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I don't really like resorting to trill keys when I want to do difficult trills like C-D. For one, the pitch and quality isn't exactly the same. Also, it feels like cheating. I'm willing to use them as a shortcut for now, but in the long run, I'd really like to learn how to trill by alternating the normal fingerings.

Unfortunately, whenever I try that right now, I get a sort of C-thingy-D alternating, which just sounds wierd.

Are there any exercises/etc for learning this?

I know that a proper, fast trill may be impossible without a trill key--I just want to be able to alternate C-D at medium speeds without sounding wierd.

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It's not "just cheating": exactly the same wouldn't necessarily be optimal; on string instruments trills are also often fingered at slightly different spots than the corresponding "normal" notes, not because it's easier to play but to get a more pronounced sound. Though, that again mainly applies to fast trills. – leftaroundabout May 12 '12 at 20:13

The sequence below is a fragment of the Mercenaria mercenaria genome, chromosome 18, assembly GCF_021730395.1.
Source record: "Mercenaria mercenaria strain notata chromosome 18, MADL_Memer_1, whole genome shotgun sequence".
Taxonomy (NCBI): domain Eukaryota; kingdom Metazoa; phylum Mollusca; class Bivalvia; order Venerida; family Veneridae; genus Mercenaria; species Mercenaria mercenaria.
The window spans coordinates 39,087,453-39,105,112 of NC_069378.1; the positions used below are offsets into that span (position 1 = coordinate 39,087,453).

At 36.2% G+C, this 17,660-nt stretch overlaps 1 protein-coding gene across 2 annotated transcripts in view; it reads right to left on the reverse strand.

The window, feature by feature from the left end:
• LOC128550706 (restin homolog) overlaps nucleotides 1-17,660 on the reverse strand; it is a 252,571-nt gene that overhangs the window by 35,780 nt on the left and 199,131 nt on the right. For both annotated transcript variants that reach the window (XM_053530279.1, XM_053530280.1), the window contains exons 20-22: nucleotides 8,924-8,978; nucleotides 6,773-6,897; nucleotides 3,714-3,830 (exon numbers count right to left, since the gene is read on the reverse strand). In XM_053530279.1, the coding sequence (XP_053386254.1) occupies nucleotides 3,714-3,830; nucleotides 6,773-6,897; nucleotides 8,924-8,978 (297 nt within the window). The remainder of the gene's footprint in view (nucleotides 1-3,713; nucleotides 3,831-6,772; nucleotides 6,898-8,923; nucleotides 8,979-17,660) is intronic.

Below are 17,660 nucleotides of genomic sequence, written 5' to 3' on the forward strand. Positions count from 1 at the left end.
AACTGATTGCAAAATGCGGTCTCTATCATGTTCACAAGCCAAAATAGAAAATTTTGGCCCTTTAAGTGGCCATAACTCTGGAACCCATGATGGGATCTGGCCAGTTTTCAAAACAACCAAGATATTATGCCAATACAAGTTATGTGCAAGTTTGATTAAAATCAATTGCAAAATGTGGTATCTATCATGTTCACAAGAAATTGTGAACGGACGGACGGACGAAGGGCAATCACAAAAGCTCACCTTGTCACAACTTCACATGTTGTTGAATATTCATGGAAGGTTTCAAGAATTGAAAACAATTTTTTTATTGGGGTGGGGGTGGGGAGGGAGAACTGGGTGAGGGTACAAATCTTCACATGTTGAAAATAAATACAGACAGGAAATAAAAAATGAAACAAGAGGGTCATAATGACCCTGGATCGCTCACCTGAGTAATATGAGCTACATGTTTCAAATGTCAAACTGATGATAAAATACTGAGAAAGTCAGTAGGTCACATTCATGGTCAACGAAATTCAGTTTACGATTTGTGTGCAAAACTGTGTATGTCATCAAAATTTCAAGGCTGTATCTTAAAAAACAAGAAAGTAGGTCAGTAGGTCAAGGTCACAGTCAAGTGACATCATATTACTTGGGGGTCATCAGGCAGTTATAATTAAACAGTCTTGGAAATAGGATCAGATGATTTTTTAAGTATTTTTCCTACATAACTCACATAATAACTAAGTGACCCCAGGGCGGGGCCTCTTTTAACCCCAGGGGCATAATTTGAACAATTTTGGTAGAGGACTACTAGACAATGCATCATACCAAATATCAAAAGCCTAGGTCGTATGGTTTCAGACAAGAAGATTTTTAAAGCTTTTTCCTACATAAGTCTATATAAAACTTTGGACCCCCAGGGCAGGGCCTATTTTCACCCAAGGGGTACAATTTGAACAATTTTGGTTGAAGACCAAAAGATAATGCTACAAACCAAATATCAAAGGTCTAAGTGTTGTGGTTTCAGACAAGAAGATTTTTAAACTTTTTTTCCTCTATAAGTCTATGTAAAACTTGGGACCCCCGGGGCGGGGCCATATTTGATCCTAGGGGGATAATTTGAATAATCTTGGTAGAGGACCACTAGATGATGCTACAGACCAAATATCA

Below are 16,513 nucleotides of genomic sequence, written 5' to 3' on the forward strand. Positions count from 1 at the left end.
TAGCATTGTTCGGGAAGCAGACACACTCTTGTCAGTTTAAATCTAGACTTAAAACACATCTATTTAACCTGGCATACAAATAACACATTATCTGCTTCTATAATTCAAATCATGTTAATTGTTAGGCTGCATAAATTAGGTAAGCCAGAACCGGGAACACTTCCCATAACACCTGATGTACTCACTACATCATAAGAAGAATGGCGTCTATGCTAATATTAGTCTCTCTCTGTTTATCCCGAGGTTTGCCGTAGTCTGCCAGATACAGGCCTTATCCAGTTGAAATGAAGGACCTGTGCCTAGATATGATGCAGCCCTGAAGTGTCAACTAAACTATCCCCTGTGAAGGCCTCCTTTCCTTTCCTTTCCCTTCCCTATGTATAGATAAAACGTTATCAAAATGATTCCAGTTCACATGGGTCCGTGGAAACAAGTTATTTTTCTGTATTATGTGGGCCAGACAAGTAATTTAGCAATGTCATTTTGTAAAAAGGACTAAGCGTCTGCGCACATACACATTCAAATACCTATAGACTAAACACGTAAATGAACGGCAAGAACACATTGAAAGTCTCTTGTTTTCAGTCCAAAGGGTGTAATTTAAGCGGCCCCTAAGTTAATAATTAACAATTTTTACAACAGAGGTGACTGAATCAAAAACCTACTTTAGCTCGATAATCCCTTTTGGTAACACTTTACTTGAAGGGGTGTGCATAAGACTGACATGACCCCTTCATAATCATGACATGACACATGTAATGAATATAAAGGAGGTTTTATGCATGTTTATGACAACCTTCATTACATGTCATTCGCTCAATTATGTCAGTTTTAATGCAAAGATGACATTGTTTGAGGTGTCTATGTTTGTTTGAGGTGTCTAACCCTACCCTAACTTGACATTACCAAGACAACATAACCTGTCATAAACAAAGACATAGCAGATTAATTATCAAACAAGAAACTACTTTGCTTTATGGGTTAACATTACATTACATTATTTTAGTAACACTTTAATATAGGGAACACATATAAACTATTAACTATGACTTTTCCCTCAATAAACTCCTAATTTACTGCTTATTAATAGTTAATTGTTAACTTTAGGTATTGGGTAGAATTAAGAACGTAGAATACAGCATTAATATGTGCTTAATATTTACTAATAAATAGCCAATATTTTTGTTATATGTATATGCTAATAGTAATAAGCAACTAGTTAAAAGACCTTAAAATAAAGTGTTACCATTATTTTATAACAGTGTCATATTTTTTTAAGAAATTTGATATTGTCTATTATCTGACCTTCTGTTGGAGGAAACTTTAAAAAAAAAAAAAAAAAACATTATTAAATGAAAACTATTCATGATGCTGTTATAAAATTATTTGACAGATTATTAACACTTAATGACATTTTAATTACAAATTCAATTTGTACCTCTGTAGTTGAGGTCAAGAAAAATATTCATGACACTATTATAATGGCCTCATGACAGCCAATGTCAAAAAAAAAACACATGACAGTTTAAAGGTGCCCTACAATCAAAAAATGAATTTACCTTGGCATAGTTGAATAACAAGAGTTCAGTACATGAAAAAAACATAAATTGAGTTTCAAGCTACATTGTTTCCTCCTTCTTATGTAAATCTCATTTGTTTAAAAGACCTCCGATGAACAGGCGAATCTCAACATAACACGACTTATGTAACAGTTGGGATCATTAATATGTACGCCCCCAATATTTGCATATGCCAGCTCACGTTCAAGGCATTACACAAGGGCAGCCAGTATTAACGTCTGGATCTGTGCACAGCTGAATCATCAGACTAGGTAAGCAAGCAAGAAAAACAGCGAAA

The mere existence of that thrill key is an indication, that there is a problem with the combination in question. Therefore the standard fingerings are unlikely to be combinable in sufficient speed and/or tone quality. For bassoon (I'm better acquainted with) there are special fingering tables for trills and it is more likely that they are different than the same, depending on the author of that table. Also always there is the recommendation to experiment with different fingerings, since the optimal one may depend on the instrument, on the notes to be played before or after. So I would try my luck in combining alternative fingerings and research for further fingering tables.

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Hmm, you're right about that... Another thing is that there aren't always trill fingerings for random combinations. If I want to play a bunch of notes very fast, trill keys don't make it easier. Basically I want to know how I should practice so that I can jump between random notes very quickly. – Manishearth Jul 11 '12 at 7:35

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